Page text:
A Small Tribute To John Clarke

ANDREW JOHNSTONE, like so many New Zealanders, was a huge fan of John Clarke, RIP.


Witchdoctor’s television critic was one of the last journalists to get a long, wide-ranging interview with John Clarke (see link below) and in 2015, he wrote this previously unpublished review of Clarke in one of his last film roles, just for the hell of it.


A Month of Sundays FILM REVIEW (2015)

Rating = 7/10

A freshly divorced real estate agent struggling with the loss of his mother is limping along until a mistaken phone call inadvertently offers him a way out of the blind alley in which he has parked himself. As with all stories it’s just a beginning and A Month of Sundays ends up being a heartfelt (though never sentimental) tale about what it means to be an Aussie bloke. It’s about male relationships: with mothers, colleagues and friends but mostly it’s about fathers and sons and no, it ain’t heavy, it’s more like a gentle glide down a softly flowing river on a boat sheltered from the heat of the day by the bittersweet tones of passing time.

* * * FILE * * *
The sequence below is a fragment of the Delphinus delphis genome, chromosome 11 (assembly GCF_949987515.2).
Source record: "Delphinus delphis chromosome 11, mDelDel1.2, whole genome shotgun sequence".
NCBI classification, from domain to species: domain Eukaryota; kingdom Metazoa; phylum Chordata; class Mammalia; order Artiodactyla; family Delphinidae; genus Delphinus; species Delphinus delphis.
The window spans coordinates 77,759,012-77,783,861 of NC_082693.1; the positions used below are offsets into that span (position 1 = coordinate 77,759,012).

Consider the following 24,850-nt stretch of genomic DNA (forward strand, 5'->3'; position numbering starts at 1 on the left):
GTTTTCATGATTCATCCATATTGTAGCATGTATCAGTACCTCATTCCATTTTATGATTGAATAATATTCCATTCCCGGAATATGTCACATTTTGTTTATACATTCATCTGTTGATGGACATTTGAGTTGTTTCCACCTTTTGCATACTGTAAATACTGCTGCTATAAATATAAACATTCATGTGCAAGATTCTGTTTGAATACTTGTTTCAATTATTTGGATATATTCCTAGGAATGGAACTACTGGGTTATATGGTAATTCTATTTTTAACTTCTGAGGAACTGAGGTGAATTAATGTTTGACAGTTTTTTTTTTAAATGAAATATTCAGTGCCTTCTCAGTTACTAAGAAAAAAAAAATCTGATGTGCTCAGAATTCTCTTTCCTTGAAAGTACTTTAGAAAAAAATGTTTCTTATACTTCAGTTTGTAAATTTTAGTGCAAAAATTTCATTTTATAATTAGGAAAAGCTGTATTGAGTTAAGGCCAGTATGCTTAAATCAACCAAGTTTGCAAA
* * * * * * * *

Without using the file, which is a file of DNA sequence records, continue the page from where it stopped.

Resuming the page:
Otherwise there is John Clarke, and for the uninitiated Mr Clarke is something of an icon back in his home country of New Zealand, especially for those of us who were kids in the 1970s and who grew up listening to his LPs and watching him on television.

A satirist specialising in what Americans describe as ‘droll’ humour and what Aussies and Kiwis call ‘the piss-take’, Clarke pops up here as Phillip Lang, owner of Phillip Lang Real Estate, and does his usual pithy turn, adding a little dancing light to the overall texture of the production.

Yes, I am an unbridled and ever admiring fan but I must not let this get in the way of acknowledging Anthony LaPaglia’s deft turn in the lead role. Frank Mollard turns out to be a beautiful man, in a very understated Aussie bloke kind of way, and I couldn’t help but wonder if he created Mollard over a few or six beers with Clarke. Yep, Mollard is that kind of character.

A wise and warm little film that reminded me of the importance of kindness and decency and left me feeling a little bit better about everything, and isn’t this what movies are supposed to do? Among many delightful scenes my favourite was watching Clarke and LaPaglia negotiate a water sprinkler. That’s worth the price of admission alone.


Andrew’s interview with John Clarke can be heard here:




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